For 30 years, Moss Rehabilitation Research Institute has been conducting research spanning basic neuroscience to clinical neuroscience and neurorehabilitation with an eye toward improving the lives of individuals with neurological disabilities. In the latest episode of the MossRehab Conversations podcast, MRRI Founding Director John Whyte, MD, PhD, current MRRI Director Dylan Edwards, PhD, and Associate Director Laurel Buxbaum, PsyD, look back at what the institute has accomplished and ahead at the work that is still to be done.
Many people who have lost a leg or arm experience a persistent sensation known as a “phantom limb”, which can be associated with debilitating pain. Current therapies fall short of bringing relief to most of these individuals, but recent research using virtual reality equipment is showing promise.
In this video, MRRI Associate Director Laurel Buxbaum, PsyD, explains the reearch and results so far.
Sharon M. Antonucci, PhD, CCC-SLP, director of the MossRehab Aphasia Center, is presenting at the American Speech-Language-Hearing (ASHA) convention in Boston on November 16, 2018.
Her talk is entitled, Strategic Outcome Measurement using the Life Participation Approach to Aphasia. Continue Reading
Aaron L. Wong, PhD, an institute scientist at the Moss Rehabilitation Research Institute, studies how people gain the ability to perform skilled actions – the movements exhibited, for example, by professional athletes, dancers and musicians – as a model for how individuals might recover movement abilities following neurological disorders or stroke.
In this video, he discusses his research using a robotic arm to understand how motivation in the form of reward can be used to help people more efficiently reduce their movement errors.
MossRehab, the renowned physical and cognitive rehabilitation arm of Einstein Healthcare Network, has again been named by U.S. News & World Report magazine as a top 10 rehabilitation facility in the country. MossRehab is also the top ranked facility of its type in Pennsylvania.
This is the 25th time the facility, which provides rehabilitation for spinal cord injury, stroke, amputation and traumatic brain injury, among other conditions, has made the list.
The Moss Rehabilitation Research Institute is MossRehab’s research component. Continue Reading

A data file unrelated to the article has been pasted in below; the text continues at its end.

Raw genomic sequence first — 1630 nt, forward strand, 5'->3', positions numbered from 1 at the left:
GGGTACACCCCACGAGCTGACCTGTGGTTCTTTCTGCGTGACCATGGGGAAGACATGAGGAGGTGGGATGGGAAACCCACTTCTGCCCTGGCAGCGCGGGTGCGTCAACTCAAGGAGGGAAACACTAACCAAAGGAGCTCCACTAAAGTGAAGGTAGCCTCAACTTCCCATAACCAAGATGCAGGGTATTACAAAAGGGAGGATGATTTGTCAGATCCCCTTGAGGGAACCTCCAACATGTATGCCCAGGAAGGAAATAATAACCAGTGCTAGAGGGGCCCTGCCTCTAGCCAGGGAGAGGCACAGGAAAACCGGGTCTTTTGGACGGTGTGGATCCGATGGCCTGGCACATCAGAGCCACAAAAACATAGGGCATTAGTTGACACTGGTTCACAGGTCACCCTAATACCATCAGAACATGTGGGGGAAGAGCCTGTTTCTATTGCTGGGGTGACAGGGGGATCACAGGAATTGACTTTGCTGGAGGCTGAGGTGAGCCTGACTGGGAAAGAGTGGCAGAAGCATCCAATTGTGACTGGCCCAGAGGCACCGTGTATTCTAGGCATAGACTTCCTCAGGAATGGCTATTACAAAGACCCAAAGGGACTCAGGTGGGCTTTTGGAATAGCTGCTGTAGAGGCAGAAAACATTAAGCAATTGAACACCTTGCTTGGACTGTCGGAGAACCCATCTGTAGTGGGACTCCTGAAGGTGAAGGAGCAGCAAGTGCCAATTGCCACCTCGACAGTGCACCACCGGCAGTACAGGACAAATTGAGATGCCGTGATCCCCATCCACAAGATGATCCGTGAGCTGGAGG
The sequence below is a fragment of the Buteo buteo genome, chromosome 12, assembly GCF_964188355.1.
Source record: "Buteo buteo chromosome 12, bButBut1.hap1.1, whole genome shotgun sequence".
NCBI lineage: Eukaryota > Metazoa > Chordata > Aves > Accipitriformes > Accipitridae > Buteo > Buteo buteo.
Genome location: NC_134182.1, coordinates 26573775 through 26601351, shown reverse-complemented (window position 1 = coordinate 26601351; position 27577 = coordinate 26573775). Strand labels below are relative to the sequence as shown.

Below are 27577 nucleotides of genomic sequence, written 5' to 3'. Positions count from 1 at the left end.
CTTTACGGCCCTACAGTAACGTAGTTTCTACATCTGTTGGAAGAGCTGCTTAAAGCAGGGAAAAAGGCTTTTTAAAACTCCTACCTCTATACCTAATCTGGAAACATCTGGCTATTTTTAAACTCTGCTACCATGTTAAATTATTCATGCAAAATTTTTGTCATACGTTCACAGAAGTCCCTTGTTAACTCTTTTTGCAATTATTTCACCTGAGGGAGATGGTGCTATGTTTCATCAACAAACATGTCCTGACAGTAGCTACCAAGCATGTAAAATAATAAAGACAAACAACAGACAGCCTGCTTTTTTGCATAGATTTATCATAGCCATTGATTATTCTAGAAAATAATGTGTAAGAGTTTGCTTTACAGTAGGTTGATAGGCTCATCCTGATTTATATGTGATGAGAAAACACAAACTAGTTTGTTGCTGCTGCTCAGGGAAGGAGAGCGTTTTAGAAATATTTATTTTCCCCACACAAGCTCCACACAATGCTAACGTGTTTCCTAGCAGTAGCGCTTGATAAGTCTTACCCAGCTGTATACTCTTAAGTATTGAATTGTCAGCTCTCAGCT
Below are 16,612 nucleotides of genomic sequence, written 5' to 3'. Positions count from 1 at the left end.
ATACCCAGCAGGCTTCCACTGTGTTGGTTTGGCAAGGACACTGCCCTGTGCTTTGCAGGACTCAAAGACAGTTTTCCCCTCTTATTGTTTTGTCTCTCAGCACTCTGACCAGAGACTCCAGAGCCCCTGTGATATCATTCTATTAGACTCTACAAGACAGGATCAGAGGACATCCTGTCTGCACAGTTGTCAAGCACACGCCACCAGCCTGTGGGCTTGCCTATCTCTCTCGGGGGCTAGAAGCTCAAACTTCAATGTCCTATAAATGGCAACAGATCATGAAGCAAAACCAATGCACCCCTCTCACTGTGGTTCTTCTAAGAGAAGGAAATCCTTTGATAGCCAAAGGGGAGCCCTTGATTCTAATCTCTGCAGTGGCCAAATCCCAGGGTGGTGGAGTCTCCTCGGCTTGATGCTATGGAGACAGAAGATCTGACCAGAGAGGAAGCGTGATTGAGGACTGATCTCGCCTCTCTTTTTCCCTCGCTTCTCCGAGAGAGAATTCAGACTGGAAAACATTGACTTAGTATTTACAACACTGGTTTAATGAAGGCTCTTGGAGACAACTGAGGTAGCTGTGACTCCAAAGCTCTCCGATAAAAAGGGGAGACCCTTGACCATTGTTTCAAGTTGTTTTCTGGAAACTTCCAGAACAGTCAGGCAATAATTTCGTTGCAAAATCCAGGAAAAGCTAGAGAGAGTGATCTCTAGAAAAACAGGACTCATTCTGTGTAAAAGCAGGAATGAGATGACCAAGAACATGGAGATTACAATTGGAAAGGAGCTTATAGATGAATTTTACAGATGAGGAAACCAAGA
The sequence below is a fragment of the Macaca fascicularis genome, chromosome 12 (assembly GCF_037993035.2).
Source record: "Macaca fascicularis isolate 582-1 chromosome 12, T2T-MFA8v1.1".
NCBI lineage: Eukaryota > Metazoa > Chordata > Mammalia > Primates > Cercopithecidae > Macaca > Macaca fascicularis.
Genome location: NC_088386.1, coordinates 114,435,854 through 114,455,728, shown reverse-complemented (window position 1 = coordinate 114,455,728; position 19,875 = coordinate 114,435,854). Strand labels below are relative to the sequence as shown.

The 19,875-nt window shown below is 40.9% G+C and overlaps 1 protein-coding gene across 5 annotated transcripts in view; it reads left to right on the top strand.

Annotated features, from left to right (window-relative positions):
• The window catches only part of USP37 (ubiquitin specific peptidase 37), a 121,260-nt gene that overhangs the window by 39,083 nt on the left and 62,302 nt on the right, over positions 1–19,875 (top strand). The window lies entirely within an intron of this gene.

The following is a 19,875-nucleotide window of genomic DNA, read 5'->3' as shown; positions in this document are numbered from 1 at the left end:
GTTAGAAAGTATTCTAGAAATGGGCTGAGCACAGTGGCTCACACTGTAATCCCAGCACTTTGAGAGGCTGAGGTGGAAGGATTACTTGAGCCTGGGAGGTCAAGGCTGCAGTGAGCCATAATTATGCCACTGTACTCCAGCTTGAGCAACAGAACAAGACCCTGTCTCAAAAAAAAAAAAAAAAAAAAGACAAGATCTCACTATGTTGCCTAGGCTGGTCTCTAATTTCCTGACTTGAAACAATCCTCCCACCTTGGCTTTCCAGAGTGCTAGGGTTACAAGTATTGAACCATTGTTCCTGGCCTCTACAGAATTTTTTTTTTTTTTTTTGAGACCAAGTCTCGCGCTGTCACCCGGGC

Over the past few years, MRRI has been producing videos of our scientists explaining their research projects and the implications of what they are learning for the field. It is all part of our mission to improve the lives of individuals with neurological disabilities through research.
In physical medicine and rehabilitation, doctors and therapists generally measure progress using the Functional Improvement Measurement (FIM)™ – a widely accepted scale designed to gauge the functional abilities of patients undergoing rehabilitation.
The problem, according to John Whyte, MD, PhD, director of the Moss Rehabilitation Research Institute, is that the FIM score doesn’t provide enough detail to distinguish between patients throughout the entire process of rehabilitation.
In this video, Dr. Whyte talks about his project to develop a more effective means of measuring patient progress. Continue Reading
Standard treatment generally doesn’t provide relief for people with amputations who experience phantom limb pain. However, research on the use of virtual reality has recently shown promise for this new approach.
Laurel J. Buxbaum, PsyD, associate director of MRRI, and colleagues from the University of Pennsylvania and the Max Planck Institute for Intelligent Systems, in Stuttgart, Germany, recently published research about the use of immersive low-cost virtual reality treatment for the treatment of phantom limb pain. Continue Reading
When a doctor prescribes medical rehabilitation for a patient he or she often describes it in terms of time length (12 weeks), the institution where it will occur or the type of rehab – (physical therapy vs. gait training, etc.). None of that specifies what the therapist is actually expected to do. In this video, John Whyte, MD, PhD, founding director of the Moss Rehabilitation Research Institute, discusses his research on defining the active ingredients that need to be part of the therapeutic process. Continue Reading
The MossRehab Aphasia Center was founded over 20 years ago to meet the long-term communication and psychosocial needs of individuals who have been affected by aphasia. Over the years, conversation groups have become a core component of the activities the Center offers to people with aphasia.
In the Constance Sheerr Kittner Conversation Cafes, members have the opportunity to have their voices heard in a supportive environment. Adult conversation and social interaction are encouraged, with all group members engaging in communication strategies.
Recently, the Aphasia Center began a research project into measuring the effectiveness of these conversation groups.
In this video, Aphasia Center Director Sharon Antonucci, PhD, CCC-SLP, discusses the project, which focuses on finding the best metrics for tracking success among participants in this group.